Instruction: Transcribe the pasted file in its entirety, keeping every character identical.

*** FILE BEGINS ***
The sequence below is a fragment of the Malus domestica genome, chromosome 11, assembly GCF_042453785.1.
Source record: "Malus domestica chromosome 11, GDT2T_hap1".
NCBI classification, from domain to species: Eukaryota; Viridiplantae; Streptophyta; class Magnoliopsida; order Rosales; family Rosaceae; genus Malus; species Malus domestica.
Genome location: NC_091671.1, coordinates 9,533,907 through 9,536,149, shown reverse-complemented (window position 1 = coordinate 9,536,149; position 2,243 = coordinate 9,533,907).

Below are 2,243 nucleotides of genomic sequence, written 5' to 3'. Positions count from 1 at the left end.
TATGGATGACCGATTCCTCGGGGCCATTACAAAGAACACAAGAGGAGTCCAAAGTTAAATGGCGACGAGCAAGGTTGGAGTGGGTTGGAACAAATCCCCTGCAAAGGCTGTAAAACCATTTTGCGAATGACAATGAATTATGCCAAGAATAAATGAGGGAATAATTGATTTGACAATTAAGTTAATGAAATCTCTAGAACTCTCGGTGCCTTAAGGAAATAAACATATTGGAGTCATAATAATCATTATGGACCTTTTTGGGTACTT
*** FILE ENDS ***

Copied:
The sequence below is a fragment of the Malus domestica genome, chromosome 11, assembly GCF_042453785.1.
Source record: "Malus domestica chromosome 11, GDT2T_hap1".
NCBI classification, from domain to species: Eukaryota; Viridiplantae; Streptophyta; class Magnoliopsida; order Rosales; family Rosaceae; genus Malus; species Malus domestica.
Genome location: NC_091671.1, coordinates 9,533,907 through 9,536,149, shown reverse-complemented (window position 1 = coordinate 9,536,149; position 2,243 = coordinate 9,533,907).

Below are 2,243 nucleotides of genomic sequence, written 5' to 3'. Positions count from 1 at the left end.
TATGGATGACCGATTCCTCGGGGCCATTACAAAGAACACAAGAGGAGTCCAAAGTTAAATGGCGACGAGCAAGGTTGGAGTGGGTTGGAACAAATCCCCTGCAAAGGCTGTAAAACCATTTTGCGAATGACAATGAATTATGCCAAGAATAAATGAGGGAATAATTGATTTGACAATTAAGTTAATGAAATCTCTAGAACTCTCGGTGCCTTAAGGAAATAAACATATTGGAGTCATAATAATCATTATGGACCTTTTTGGGTACTT